Saturday, 22 September 2012

A Cinnamon Weaver colony

As mentioned in a recent post, we found a colony of Cinnamon Weavers at Wad Madani on Friday. As there appears to be almost nothing published on this species, I will post some pictures and something about the colony. I have posted some photos previously of a male, what was probably a female, and what were probably moulting males. However, the photos below are better quality and show the first ever confirmed photos of a female of this species. I intend to make a thorough study of this colony over the next couple of years and publish something more formally, so please do not re-publish any of these data without permission.

Male Cinnamon Weaver, Wad Medani 21st September 2012

Female Cinnamon Weaver, Wad Medani 21st September 2012

Female Cinnamon Weaver with insect food, Wad Medani 21st September 2012

The nests were located right beside the Blue Nile with several, but not all, overhanging the water. They were located in the grounds of a cafe, but in a location that is almost inaccessible. The main cafe building goes right up to the river with about 1m of land between it and the steep bank down to the water. On either side of the building is a fence that stops people moving along the edge of the river through to another cafe on the other side. This provided a small enclosed section of about 4m of river bank that is closed off on either side. This must provide quite a bit of protection against disturbance. We only noticed the colony because we saw a bird flying in with nesting material. It was only by standing on crate that it was possible to peer over the fence and take a few photos. There were 7 nests in this section and one other that was visible on the other side from the neighbouring cafe. It is possible that there may have been a few others that could not be seen. Three of these appeared to occupied; one was being built, one had young and the other could not be seen well enough but had a male and female nearby. 

Male Cinnamon Weaver building a nest, Wad Medani 21st September 2012

Cinnamon Weaver building nest, Wad Medani 21st September 2012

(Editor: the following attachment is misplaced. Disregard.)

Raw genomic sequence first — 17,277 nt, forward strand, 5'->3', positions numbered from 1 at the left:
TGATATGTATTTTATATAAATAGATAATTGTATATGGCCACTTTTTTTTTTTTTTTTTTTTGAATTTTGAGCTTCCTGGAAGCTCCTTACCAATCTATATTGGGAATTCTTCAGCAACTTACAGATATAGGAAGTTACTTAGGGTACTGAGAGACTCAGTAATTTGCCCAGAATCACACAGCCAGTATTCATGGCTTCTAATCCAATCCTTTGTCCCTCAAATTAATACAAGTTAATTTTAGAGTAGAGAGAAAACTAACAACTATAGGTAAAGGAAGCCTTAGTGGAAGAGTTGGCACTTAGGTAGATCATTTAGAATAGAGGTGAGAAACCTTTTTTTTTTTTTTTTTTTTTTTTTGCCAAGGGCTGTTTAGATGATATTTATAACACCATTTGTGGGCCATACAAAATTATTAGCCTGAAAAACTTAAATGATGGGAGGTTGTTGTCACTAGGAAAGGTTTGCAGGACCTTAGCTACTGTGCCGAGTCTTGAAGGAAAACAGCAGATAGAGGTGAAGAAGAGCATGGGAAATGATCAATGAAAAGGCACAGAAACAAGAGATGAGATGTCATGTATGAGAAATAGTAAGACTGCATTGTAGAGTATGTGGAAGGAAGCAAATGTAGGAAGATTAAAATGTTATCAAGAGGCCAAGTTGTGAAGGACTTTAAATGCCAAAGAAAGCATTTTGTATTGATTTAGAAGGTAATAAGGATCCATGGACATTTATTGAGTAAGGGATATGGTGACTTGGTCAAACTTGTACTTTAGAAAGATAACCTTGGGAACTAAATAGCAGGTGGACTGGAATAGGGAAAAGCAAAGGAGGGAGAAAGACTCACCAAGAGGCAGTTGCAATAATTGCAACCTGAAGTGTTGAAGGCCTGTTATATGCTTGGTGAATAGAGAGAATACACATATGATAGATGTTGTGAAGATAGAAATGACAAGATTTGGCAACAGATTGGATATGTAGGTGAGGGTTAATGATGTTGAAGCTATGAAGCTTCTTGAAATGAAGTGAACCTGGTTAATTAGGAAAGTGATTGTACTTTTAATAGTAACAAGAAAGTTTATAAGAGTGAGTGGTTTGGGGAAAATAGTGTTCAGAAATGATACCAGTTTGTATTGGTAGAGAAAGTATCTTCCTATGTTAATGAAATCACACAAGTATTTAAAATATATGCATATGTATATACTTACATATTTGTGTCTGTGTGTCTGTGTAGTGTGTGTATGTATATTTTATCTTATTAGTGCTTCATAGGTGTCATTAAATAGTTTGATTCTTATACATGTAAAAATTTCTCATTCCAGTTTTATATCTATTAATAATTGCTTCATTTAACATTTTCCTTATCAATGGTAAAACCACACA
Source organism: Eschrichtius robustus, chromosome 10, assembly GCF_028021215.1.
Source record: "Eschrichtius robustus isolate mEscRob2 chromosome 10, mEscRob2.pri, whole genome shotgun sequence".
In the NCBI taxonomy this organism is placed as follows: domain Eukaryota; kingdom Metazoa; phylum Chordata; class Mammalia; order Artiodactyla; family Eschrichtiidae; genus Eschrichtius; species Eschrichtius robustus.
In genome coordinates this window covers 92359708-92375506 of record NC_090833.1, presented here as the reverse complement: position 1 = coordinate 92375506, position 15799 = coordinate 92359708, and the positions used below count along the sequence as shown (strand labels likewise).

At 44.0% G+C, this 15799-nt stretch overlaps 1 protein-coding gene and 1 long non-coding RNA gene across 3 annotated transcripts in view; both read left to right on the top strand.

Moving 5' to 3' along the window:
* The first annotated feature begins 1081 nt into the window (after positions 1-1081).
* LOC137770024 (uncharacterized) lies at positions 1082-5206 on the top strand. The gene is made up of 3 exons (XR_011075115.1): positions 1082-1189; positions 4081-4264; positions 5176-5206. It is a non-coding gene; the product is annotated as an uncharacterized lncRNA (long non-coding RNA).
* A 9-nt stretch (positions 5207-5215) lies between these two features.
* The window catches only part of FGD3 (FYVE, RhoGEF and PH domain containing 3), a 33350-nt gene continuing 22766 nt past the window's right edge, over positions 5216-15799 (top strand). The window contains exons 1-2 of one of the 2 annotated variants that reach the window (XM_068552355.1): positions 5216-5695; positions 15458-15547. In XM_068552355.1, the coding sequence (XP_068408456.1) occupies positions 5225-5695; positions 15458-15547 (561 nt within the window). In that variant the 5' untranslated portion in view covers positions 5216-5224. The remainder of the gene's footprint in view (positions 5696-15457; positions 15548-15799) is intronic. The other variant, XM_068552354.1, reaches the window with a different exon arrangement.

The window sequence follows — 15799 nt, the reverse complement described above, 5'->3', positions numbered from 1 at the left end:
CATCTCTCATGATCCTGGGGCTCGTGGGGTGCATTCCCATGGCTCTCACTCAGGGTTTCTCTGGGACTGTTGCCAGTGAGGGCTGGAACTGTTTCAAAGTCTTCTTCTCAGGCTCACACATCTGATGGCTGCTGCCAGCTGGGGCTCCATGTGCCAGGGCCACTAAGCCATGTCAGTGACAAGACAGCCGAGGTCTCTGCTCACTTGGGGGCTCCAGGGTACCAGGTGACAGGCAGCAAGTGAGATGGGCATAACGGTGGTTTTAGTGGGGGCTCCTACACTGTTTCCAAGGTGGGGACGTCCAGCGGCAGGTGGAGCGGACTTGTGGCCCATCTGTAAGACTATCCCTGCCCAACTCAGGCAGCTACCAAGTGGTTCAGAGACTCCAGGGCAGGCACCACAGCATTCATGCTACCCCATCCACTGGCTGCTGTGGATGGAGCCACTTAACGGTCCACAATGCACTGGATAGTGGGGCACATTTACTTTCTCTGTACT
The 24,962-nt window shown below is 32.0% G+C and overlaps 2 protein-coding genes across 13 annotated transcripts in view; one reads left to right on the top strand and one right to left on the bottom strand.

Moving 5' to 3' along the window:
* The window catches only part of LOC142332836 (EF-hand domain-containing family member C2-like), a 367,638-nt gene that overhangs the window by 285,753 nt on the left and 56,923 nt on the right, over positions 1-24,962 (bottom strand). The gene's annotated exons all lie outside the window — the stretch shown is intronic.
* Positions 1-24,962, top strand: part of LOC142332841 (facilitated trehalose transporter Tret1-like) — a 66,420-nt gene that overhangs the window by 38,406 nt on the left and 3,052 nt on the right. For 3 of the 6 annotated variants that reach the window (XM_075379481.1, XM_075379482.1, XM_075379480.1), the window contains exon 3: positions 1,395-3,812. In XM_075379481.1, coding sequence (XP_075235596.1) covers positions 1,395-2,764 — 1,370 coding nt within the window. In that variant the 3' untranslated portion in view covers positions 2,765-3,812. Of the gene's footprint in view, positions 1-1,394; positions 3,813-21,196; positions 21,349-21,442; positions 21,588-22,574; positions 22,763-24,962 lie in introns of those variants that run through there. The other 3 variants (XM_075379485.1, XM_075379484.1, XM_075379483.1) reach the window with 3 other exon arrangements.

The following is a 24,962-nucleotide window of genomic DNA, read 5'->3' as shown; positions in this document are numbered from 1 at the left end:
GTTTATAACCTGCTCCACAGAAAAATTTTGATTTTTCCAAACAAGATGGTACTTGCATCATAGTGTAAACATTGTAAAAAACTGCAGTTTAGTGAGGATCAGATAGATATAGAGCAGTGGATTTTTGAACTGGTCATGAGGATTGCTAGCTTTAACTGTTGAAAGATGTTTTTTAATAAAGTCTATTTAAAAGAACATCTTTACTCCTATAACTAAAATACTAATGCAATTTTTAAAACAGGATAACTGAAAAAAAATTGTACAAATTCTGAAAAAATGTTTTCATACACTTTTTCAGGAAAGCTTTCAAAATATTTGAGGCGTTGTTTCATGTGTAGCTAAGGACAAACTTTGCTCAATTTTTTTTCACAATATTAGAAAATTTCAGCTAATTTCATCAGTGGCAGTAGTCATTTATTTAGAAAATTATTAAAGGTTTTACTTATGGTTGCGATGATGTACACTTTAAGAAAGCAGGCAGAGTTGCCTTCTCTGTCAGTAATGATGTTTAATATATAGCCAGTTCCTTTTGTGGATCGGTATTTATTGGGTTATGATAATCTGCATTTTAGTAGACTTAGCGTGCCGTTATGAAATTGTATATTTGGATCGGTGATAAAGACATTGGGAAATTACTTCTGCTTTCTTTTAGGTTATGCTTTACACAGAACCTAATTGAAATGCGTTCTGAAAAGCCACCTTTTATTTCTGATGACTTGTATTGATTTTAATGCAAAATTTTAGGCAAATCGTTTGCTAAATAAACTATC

The bird above was actively constructing its nest and spent long periods working at the nest with its bill, but did not appear to bringing in much new material. At one point a female arrived and he stood on a branch vibrating his wings while the female entered. He then went up and half entered the nest before hanging below the nest and vibrating his wings again, in a similar behaviour to what I have seen with other weaver species. The female exited and left. There was no mating or direct interaction between the two. I got the impression that this might have been a nest inspection by a potential mate.

Male Cinnamon Weaver waiting as female inspect nest, Wad Medani 21st September 2012

Female Cinnamon Weaver exiting nest as male waits, Wad Medani 21st September 2012

About 1m from the green nest under construction was a second active nest that was clearly older, with dry light brown grasses. On several occasions a female flew in carrying food to feed the young. It returned every few minutes. As can be seen from the photo, it never entered far into the nest, making we wonder if the young might be quite large. The entrance was on the far side and could not be seen. As can be seen in one of the photos above, the young were being fed insects.  As with most seed-eating species, the young are fed on insects because they need the additional protein for growth.

Female Cinnamon Weaver feeding young, Wad Medani 21st September 2012

Other than the one under construction, all nests were made from dry grasses and were similar to the one in the photo above. There appeared to be no activity at 5 of the nests, but we only watched the nests for about 40 minutes or so and there could be something we missed; for example there could be incubating females. Next week I hope to get in closer and peer inside all the nests to see what is happening and get better quantitative data. I imagine that I will have plenty of opportunity here for an interesting project.


  1. Bonitas fotos de este Tejedor.Saludos

  2. Tom

    Very exciting. Nests are in zizyphus tree? Breeding much later than Northern Masked and Vitelline Masked?